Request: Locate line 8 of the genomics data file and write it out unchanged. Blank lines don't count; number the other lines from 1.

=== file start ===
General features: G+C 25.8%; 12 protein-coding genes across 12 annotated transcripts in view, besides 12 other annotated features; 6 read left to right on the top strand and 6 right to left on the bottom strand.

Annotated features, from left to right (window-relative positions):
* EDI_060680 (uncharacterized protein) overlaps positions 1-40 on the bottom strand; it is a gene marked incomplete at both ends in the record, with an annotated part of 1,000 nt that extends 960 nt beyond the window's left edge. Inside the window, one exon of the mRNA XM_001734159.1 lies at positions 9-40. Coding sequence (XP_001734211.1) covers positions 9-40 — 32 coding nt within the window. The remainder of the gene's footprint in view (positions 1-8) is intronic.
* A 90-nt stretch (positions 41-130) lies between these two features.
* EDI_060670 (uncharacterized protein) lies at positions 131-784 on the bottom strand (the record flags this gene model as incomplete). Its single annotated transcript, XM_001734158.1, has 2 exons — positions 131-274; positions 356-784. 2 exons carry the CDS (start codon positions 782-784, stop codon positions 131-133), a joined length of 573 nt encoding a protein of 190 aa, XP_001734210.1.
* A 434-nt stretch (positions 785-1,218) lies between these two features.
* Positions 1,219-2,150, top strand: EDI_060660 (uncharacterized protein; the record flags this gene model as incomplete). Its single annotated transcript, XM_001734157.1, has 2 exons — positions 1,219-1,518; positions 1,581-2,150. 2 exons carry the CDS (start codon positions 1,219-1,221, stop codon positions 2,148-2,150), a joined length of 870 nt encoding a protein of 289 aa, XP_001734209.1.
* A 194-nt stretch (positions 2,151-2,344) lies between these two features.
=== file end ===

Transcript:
* A 194-nt stretch (positions 2,151-2,344) lies between these two features.